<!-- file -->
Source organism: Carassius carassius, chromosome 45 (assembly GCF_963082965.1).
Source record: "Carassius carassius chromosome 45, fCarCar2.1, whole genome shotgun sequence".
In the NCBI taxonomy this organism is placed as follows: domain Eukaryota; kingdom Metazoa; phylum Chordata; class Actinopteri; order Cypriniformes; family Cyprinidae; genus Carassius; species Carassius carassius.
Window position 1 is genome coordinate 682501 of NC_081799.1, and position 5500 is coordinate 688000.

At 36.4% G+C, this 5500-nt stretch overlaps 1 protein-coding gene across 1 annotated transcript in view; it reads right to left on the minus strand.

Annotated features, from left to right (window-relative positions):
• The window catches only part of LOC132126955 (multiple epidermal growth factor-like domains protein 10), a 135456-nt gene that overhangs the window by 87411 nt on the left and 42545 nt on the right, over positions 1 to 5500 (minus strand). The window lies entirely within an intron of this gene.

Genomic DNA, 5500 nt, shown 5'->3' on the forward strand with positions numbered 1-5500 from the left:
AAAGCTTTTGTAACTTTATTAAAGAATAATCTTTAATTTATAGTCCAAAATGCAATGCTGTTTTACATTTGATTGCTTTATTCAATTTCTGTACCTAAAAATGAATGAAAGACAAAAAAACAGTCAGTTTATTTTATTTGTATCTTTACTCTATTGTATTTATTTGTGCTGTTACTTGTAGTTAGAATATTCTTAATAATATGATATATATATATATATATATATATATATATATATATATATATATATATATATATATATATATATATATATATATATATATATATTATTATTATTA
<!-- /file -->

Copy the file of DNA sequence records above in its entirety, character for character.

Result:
Source organism: Carassius carassius, chromosome 45 (assembly GCF_963082965.1).
Source record: "Carassius carassius chromosome 45, fCarCar2.1, whole genome shotgun sequence".
In the NCBI taxonomy this organism is placed as follows: domain Eukaryota; kingdom Metazoa; phylum Chordata; class Actinopteri; order Cypriniformes; family Cyprinidae; genus Carassius; species Carassius carassius.
Window position 1 is genome coordinate 682501 of NC_081799.1, and position 5500 is coordinate 688000.

At 36.4% G+C, this 5500-nt stretch overlaps 1 protein-coding gene across 1 annotated transcript in view; it reads right to left on the minus strand.

Annotated features, from left to right (window-relative positions):
• The window catches only part of LOC132126955 (multiple epidermal growth factor-like domains protein 10), a 135456-nt gene that overhangs the window by 87411 nt on the left and 42545 nt on the right, over positions 1 to 5500 (minus strand). The window lies entirely within an intron of this gene.

Genomic DNA, 5500 nt, shown 5'->3' on the forward strand with positions numbered 1-5500 from the left:
AAAGCTTTTGTAACTTTATTAAAGAATAATCTTTAATTTATAGTCCAAAATGCAATGCTGTTTTACATTTGATTGCTTTATTCAATTTCTGTACCTAAAAATGAATGAAAGACAAAAAAACAGTCAGTTTATTTTATTTGTATCTTTACTCTATTGTATTTATTTGTGCTGTTACTTGTAGTTAGAATATTCTTAATAATATGATATATATATATATATATATATATATATATATATATATATATATATATATATATATATATATATATATATATATATATATATATTATTATTATTA